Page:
About me section

Hi, my name is Paul, I’m 26 and I have CIDP (Chronic Inflammatory Demylinating Polyneuropathy). This blog will try to document my symptoms, progression and treatment from start to finish, along with my frequent encounters with the NHS in both West Yorkshire and south Wales. This blog is an attempt to keep you and more importantly me entertained on this ongoing, ruddy bumpy, uncomfortable and often frustrating journey.

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This is me. Mid way through the Yorkshire 3 peaks in July 2012. 13 miles down, 13 more to go! (Not at all demoralised)

I can honestly say, my feet have never ached so much in my entire life! But from this I hope you can tell I was just like everyone else; reasonably fit, happy, quite outdoorsy and a keen angler (A link to my other blog Paul on Coarse Fishing can be found here). Now, I’m considerably less fit, still happy (with a few moody bouts), generally house bound (unless I break the Zimmer out) and it’s been well over a year since I’ve wet a line. If you’ve read this far you’re probably either aware of what CIDP is or are thinking “what on earth is this guy on about?” If either of those are the case, you’re committed, and I’m about to begin the story from the beginning...

9 September 2013

Starting treatment – They hear me rattlin’ they hatin’

The evening after seeing Dr Dunn I visited the pharmacy to collect my prescription. The pharmacist looked at me and my partner in horror when she saw how much I would be taking. She actually proceeded to warn me that this quantity of the immuno-suppressive drugs would seriously lower my immune system. That was the point.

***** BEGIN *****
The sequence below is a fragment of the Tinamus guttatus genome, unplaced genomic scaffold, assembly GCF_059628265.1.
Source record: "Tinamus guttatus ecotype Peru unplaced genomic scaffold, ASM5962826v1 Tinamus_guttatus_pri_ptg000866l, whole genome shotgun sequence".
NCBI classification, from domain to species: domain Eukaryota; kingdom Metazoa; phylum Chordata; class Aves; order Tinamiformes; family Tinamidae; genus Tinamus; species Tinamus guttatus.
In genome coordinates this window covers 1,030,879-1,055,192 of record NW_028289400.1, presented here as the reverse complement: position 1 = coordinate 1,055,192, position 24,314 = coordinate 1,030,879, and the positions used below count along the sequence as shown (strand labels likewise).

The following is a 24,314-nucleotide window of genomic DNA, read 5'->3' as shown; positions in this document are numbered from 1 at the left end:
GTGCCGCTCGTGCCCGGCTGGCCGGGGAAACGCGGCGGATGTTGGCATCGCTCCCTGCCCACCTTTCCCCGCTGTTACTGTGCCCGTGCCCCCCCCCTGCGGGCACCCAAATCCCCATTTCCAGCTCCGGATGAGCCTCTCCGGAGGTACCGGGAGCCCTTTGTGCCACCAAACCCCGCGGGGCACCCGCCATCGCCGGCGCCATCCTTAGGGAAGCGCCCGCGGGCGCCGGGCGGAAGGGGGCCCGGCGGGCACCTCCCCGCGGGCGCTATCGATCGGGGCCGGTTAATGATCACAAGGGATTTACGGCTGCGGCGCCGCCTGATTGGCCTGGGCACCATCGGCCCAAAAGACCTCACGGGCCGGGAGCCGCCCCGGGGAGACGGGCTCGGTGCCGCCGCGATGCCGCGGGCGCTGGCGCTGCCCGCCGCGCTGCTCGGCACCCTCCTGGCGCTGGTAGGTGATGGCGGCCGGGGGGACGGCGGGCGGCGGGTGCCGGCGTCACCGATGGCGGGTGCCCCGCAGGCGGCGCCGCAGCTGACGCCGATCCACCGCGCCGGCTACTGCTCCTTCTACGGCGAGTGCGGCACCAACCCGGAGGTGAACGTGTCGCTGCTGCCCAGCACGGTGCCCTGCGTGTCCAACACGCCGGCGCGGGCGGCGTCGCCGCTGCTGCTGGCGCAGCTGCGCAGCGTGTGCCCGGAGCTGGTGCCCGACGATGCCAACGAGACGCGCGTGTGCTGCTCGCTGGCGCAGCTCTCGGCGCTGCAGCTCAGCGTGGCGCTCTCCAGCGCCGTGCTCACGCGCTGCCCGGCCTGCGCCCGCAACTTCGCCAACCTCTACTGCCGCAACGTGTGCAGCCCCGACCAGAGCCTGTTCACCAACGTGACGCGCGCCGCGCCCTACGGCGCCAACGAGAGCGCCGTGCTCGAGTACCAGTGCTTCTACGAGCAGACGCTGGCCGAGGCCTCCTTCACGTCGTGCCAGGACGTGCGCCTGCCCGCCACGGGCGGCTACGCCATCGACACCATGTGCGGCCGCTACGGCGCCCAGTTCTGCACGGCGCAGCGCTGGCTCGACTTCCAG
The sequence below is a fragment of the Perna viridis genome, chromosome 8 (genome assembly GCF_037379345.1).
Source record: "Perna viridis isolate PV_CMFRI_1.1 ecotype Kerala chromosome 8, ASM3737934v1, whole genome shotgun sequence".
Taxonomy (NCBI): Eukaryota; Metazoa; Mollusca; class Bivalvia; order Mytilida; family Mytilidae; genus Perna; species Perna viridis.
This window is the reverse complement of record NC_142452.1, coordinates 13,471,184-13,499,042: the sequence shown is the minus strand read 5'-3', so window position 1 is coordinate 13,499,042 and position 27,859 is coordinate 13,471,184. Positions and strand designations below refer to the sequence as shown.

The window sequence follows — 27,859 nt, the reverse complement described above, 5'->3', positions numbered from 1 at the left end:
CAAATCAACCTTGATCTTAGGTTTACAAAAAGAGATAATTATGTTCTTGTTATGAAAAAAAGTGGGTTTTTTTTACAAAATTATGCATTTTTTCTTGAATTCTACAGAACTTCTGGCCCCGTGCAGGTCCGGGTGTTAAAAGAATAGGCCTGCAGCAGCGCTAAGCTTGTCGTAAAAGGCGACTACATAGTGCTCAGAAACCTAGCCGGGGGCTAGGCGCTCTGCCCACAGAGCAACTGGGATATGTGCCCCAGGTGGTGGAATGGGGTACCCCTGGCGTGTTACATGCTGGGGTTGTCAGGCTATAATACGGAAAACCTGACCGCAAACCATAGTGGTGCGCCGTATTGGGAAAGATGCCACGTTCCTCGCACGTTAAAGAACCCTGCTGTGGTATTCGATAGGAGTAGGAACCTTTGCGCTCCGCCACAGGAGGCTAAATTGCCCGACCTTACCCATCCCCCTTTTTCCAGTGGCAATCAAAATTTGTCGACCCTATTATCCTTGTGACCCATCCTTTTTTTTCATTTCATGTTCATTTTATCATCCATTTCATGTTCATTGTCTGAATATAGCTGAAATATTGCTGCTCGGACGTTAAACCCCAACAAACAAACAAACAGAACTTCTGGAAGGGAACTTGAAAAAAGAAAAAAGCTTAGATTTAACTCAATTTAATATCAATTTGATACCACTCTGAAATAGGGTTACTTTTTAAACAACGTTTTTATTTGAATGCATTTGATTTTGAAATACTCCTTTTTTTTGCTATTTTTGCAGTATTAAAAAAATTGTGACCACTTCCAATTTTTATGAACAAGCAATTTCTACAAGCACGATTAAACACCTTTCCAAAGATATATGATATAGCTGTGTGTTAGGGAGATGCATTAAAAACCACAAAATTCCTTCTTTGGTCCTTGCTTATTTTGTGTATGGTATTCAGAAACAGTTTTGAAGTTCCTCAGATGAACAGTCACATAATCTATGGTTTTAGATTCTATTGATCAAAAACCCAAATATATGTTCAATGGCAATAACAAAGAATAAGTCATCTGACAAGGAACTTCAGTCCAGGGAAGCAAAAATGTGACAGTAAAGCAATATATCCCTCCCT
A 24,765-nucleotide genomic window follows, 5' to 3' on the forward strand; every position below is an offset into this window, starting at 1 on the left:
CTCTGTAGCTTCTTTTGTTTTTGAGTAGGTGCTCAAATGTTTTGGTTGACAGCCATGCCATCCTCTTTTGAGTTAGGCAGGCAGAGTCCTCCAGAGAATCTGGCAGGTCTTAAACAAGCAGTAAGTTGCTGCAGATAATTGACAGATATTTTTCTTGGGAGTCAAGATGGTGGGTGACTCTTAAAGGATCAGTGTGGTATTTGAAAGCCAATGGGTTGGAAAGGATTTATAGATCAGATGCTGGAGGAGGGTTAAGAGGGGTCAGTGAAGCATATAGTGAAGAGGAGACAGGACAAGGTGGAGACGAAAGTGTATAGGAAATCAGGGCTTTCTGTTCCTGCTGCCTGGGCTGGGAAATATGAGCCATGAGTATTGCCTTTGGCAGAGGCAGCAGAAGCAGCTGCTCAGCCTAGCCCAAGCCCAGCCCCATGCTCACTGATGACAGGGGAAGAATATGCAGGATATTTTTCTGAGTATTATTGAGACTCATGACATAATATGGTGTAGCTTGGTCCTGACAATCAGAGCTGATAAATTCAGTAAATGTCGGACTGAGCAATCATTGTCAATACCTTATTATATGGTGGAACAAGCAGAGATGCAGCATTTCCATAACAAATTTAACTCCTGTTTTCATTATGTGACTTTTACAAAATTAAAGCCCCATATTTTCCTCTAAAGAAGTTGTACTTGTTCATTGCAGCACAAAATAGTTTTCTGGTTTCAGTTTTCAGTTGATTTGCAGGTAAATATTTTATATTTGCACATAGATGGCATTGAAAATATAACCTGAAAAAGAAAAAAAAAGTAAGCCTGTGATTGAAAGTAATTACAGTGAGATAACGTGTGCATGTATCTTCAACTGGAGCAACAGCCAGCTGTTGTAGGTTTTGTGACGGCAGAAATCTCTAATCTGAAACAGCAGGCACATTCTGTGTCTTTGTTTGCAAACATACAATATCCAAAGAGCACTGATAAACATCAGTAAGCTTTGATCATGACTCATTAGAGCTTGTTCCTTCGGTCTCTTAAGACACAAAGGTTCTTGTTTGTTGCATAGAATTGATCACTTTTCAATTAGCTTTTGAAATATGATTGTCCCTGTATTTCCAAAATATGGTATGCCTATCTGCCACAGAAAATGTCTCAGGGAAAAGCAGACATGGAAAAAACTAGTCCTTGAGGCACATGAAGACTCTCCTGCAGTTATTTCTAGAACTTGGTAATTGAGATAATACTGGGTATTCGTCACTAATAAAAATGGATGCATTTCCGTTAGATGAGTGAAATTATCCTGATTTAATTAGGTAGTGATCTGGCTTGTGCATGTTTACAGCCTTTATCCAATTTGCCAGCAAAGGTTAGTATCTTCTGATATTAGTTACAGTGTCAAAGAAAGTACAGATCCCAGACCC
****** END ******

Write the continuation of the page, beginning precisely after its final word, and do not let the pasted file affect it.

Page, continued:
13 a day and 14 on a Monday. Lucky me!

Appointment with Dr Dunn

I was now getting to be a walking map of the LGI, and come appointment day I intended on getting to the waiting room with plenty of time to spare, on the off chance that I was going to get in and be seen early. My symptoms however had decided against this and prior to leaving for the hospital I suffered one of the worst falls since being ill. My legs were getting progressively weaker, steps were proving near impossible and I was finding being a strong righty meant I was dragging my right foot and taking the brunt of the fall on my left. Cuts and bruises were aplenty. This fall culminated in re-opening on old scab on my left knee as well as adding a new one with a bruise to match, and leaving my confidence quite shaken. 

Scans, scans and more Scans

Since seeing Dr. Azam I had received a series of appointment letters telling me that I needed to attend the hospital for scans to check for anything which wasn’t picked up on the physical examinations. I needed a full abdominal scan as well as a cardiac echo ultrasound to make sure everything (else) was working ok under the surface.

7 August 2013

GBS / CIDP and related support groups. Salvation in Facebook.

On becoming ill it was very apparent that there wasn’t a great deal out there in terms of support groups for Guillian-Barre and CIDP sufferers. It was useful to actually Google the illness  (now that I knew what I was looking for), but the amount of coverage the illness receive was quite scanty (nervous term there).

Citizens Advice Bureau.

A few days after my meeting with Debbie Jackson and Occupational Health my partner and I booked in to the local drop in centre of Pudsey’s CAB. Again looking for some advice on my options, and who I needed to speak to. I was still unprepared to accept that my illness now meant that I was physically disabled (although my body bore the bruises, cuts and scrapes showing that my mobility issues were now becoming a more dangerous adventure).

Occupational Health and other adventures...

On the advice of Debbie Jackson I booked an appointment to see Occupational Health. Apparently there isn’t anything that can’t be organised from Robin Lane Surgery. I wasn’t sure what to expect from this chap, and sadly after my first (and only) encounter, it wasn’t a great deal.